Miss you dad



Well, not writing about my dad’s recent passing hasn’t made the grieving process any easier, so let’s give this a try. It’s been quite a few months. I had already been struggling to keep up with my creative goals, when on June 6, I got the call no one ever wants to get. Even though Dad had been weakened by the completion of his lung cancer treatments, we all expected a full recovery (doctors and himself included). So when he passed away in his sleep taking a nap one afternoon, it was a heartbreaking shock that turned my world upside down.

I am sure I will write more about what I’ve been thinking and feeling over the past couple of months in future posts. After all, writing can be a healing process for me. As it happens, Drew and I were binge watching Downton Abbey in late spring/early summer. It was timely when Maggie Smith’s character, the Dowager Countess, tells the oldest daughter, Lady Mary Crawley, who is grieving the death of her new husband, Matthew, “The fact is, you have a straight forward choice before you: you must choose either death, or life.” Part of what I love about the Countess is how she cuts to the truth.

So while I am choosing life, one day at a time, I couldn’t restart my blog posting without sharing the tribute I made to my dad at his memorial service. So I’m concluding this post with the eulogy I gave at Dad’s memorial service. Writer that I am, doing it didn’t come easy. Procrastination was the first challenge because I thought the longer I put off writing it, maybe it meant he wasn’t really gone. But on the eve of his service I knew I needed to put fingers to the keys and allow whatever would be to flow out. The following was my message of love and loss. I am pleased with how it turned out. I really hope Dad would have been too.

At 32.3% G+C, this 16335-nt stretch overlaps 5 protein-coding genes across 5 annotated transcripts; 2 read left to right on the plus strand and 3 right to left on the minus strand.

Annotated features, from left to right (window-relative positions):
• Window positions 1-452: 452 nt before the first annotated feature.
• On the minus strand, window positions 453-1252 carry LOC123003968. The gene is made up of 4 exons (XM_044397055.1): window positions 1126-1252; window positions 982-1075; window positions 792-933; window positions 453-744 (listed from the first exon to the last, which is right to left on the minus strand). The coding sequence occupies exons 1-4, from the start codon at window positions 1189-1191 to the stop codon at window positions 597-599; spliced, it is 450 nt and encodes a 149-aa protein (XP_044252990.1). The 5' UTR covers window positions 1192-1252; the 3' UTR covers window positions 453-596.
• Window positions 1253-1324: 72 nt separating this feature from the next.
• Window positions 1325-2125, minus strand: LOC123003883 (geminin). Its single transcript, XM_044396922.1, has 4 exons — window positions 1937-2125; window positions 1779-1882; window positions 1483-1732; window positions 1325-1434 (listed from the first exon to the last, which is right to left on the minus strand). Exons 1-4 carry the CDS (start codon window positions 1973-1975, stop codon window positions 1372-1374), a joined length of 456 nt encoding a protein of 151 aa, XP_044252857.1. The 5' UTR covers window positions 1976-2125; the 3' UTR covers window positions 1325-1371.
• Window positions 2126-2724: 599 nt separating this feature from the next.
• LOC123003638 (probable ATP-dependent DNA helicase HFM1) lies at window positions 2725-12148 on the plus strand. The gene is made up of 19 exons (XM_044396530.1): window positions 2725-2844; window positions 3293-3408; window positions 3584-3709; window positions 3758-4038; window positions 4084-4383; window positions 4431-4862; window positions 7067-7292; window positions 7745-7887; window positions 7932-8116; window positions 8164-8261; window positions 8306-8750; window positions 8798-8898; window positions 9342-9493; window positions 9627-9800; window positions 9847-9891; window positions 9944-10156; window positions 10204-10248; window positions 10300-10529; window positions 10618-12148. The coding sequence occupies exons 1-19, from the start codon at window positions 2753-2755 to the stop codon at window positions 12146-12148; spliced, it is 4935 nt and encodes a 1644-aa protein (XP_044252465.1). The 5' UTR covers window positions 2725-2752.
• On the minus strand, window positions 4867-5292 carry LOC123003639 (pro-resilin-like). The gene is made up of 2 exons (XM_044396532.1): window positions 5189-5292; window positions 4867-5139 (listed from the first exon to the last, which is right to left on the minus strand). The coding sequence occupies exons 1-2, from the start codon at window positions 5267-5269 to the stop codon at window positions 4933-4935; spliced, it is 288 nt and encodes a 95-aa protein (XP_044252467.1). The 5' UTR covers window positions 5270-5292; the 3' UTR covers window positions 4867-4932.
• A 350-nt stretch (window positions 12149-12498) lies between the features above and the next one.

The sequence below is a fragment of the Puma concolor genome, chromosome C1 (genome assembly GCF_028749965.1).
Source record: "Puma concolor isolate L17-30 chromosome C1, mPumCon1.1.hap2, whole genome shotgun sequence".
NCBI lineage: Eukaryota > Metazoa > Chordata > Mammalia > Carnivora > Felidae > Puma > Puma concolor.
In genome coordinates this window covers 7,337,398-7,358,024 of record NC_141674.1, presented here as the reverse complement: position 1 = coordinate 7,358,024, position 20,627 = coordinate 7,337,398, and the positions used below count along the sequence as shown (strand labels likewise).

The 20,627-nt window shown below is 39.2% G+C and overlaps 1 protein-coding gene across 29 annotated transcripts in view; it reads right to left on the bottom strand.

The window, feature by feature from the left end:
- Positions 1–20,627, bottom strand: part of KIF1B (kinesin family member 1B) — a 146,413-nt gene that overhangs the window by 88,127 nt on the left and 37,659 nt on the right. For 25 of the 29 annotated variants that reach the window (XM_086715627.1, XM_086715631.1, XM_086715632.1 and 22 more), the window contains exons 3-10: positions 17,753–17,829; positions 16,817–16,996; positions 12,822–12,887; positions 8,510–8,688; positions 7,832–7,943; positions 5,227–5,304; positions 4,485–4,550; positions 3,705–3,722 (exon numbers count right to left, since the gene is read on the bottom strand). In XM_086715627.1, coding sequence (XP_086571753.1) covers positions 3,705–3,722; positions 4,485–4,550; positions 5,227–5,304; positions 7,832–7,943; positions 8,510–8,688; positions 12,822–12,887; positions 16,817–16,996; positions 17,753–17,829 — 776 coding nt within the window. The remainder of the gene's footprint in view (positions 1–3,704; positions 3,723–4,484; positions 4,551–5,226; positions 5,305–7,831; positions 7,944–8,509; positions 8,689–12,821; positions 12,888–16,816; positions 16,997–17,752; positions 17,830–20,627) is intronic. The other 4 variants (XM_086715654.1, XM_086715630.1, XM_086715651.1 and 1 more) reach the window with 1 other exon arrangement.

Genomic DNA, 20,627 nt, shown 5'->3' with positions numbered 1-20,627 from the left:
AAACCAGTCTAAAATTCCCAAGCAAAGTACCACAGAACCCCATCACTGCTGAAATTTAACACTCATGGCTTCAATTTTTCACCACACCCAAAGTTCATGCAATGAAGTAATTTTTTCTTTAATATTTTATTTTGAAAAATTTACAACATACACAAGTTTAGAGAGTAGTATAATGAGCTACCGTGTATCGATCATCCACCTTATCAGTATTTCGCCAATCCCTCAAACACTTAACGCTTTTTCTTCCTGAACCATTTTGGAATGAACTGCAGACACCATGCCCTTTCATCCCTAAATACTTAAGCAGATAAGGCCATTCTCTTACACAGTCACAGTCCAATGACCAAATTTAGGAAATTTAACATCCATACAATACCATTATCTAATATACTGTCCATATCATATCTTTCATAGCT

Dad and I in 1979. I was three years old.

Dad and I in 1979. I was three years old.

First off I want to thank you all for being here today. If there was one thing about Dad that he wasn’t short on in his life, it was gratitude. He was always so thankful for the love and friendship he had in his life, or kindness, even from a stranger or passerby. He imparted that value on my sister and I throughout our lives. So, I say thank you.

I have to be honest with you and say I was not/am not prepared for today. It isn’t that I can’t rattle off a myriad of cliches about how every day is precious, tomorrow is never promised, etc. But the fact that my dad is no longer among us, this larger than life presence in my life, is something I’m just really struggling to wrap my head-- and my heart-- around.